On readers – hah, I know the comments have really dried up recently but there were nice plugs from Jonas Kyratzes, Gnome’s Lair and Critical Distance in the last week and that was without begging for a link (recently, begging has not been going well). Plus the readership has been rising every week. The Fukushima article was even linked via Hacker News which is not somewhere I expected to turn up.

    @ShaunCG – Glad to hear you’re still around, dude!

  8. I am still around, just short on time – but I’m always reading, thanks to the old RSS feeds. 🙂

    (1,000 emails a day? Geez! I should gripe less about the 000s I get a day…)

  9. Looking forward to the final piece of this series, HM. It’s just been one inspired read after another.

    If you’re not already a published author (physical works, I mean) I believe you should strongly consider it. I think your blog here is a shining example of quality over quantity; and even still, I would hardly say the quantity is lacking.

  10. Hey, I am still lurking, just that work is really busy at the moment and in the evening I am churning out content so I get the time to read but not to post generally.

    I had been meaning to remark on this post, it is sad to see the sad decline of the Arcade. the truth is that we are already starting to see the decline of almost every form of game play, game package and game marketing we have grown accustomed to in an even shorter time.

    What is interesting is stuff like the giantbombcast recently talking about how one of the bought an arcade machine from the arcade expo in California. The guy’s tale (I think it was klepek) of wheeling it into his house and how all the local kids some 20 years younger than him looking at him with wide eyes, like he was the coolest shit ever. That and the gamers with jobs crew taking their kids to pinball halls, and their kids enjoying it. This decline, in my opinion, will plateau eventually and will be kept alive by the enthusiast that need that ‘authentic’ feel of the metal balls on flippers, the microswitch click of the sticks, or even the cloth map and cardboard smell in the special edition box set. This enthusiasm will continue in generations like how Vinyl is still sold and has survived the cassette tape (and possibly) the CD.

    Good things will be kept alive by those that care.

  11. @Max: Hey thanks! My last piece of fiction got rejected from a few places. So if you know someone who’ll take a story about a gay man recovering from an unknown subway disaster with a dodgy memory, let me know. I have also a story about a guy having a tryst with the memory of a schoolgirl too, any takers?

    @BadgerCommander: The thing is why have all these things declined? They’re just don’t fit the present any more. Arcades have a certain coolness about them, and I wouldn’t rule out a sort of retro-comeback either, but the gaming mainstream has moved on. I don’t think capitalism can bring them back, especially as everything is skewing more heavily towards ridiculous economies of scale now (you gotta be Angry Birds, kid, or ya nothin’ in dis game).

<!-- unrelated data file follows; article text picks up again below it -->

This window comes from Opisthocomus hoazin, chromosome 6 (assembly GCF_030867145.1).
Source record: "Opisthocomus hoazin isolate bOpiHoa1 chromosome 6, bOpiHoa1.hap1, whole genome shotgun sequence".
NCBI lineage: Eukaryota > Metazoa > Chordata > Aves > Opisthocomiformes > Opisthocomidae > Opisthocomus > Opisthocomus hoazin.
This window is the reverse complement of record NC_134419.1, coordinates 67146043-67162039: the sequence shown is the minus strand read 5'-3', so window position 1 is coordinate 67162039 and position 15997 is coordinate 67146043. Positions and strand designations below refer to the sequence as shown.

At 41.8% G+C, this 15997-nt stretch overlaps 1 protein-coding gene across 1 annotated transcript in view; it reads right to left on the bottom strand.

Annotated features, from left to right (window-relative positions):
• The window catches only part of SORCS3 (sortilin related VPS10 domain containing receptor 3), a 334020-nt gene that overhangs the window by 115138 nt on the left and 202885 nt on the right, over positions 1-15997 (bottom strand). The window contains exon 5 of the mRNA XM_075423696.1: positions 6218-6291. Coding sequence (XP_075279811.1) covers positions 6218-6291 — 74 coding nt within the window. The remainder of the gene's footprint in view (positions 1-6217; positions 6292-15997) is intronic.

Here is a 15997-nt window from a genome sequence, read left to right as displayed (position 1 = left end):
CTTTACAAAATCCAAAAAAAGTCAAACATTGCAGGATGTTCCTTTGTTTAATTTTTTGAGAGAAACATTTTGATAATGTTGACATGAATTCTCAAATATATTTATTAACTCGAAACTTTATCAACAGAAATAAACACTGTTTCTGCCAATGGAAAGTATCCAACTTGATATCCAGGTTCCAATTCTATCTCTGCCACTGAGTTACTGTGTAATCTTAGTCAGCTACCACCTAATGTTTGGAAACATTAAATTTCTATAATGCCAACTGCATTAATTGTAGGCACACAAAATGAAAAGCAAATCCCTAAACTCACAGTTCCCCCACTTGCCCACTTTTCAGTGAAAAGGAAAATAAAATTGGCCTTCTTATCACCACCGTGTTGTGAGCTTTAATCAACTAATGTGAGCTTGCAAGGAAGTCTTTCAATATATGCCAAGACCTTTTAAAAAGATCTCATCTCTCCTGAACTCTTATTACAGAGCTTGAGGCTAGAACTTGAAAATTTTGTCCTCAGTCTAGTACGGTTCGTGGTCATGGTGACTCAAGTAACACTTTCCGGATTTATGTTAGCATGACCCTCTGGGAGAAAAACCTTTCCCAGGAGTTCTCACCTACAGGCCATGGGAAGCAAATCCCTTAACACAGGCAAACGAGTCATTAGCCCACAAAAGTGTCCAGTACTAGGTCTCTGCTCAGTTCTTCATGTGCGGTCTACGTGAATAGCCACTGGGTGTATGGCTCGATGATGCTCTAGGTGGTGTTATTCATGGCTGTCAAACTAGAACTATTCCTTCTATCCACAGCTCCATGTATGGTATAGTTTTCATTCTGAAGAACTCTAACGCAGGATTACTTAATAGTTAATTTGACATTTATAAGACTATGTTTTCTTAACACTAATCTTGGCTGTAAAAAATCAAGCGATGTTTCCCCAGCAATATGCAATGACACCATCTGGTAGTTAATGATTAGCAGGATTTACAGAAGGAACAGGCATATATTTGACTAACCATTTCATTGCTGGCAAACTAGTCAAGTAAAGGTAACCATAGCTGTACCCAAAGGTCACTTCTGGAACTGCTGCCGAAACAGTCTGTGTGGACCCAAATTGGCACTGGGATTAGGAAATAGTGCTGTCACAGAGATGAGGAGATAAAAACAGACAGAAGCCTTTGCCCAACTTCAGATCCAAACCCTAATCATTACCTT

And I don’t see us breaking out of the vampire-like hypnotic gaze of a digital only world. I don’t think I want game boxes and shit filling up my house. Yet I miss all of that…

  12. I wasn’t an arcade kid myself but one thought that occurs is that arcade machines rose to fill a short gap produced by the intersection of various social and technological factors. The first, the rise of computer gaming technology. The second, the initially prohibitive costs of said machines for individual consumers (ugh, sorry, I hate that word, but…). The third, the increasing drop in said costs. The fourth, the general trend in the West away from communal ownership and towards individual ownership.

    Essentially, now that everything is available cheaply – in individual monetary terms – and now that we are all so much more socially atomised and selfish as a culture, there is little place for the traditional arcade outside of nostalgic memory and the few places were an arcade might thrive (a Butlins holiday camp, for example, or a few machines at large service stations, in both cases to take advantage of sizeable populations of bored children).

  13. Yes, I think arcades were really just the first wave of computer gaming which were pretty much doomed once the computing hit home. You could also view the arcade as a litmus test for whether the public liked computer gaming. But that’s a sharp point you’ve got there – the push towards a consumerist society during the 80s, and we must own everything. People seem to have more shit right now than I ever remember during my youth. (Disclaimer: I’m referring to everybody including myself, not a youth-to-youth comparison, m’kay, plus this is pretty much one of those “in my day…” comments, eeeeek.)

    At the risk of letting my cynicism run riot, even in BC’s story above, the guy is cool because he owns an arcade machine.

  14. I am depressingly acquisitory and something of a hoarder; this is one reason why I’m a big fan of digital distribution. It keeps clutter off my shelves…

    Not really surprising though given the nature of late capitalism and the sharp drops in cost of raw materials and manufacturing over the last few decades (driven partly through the outsourcing of risk and cost to the developing world, and partly through advancing technological methods of extraction and manufacture). As those very British satirical signs go, “Keep Calm and Buy Shit”. I admire people who live and travel light, though I try to moderate rather than defy my own psychological impulses. 😉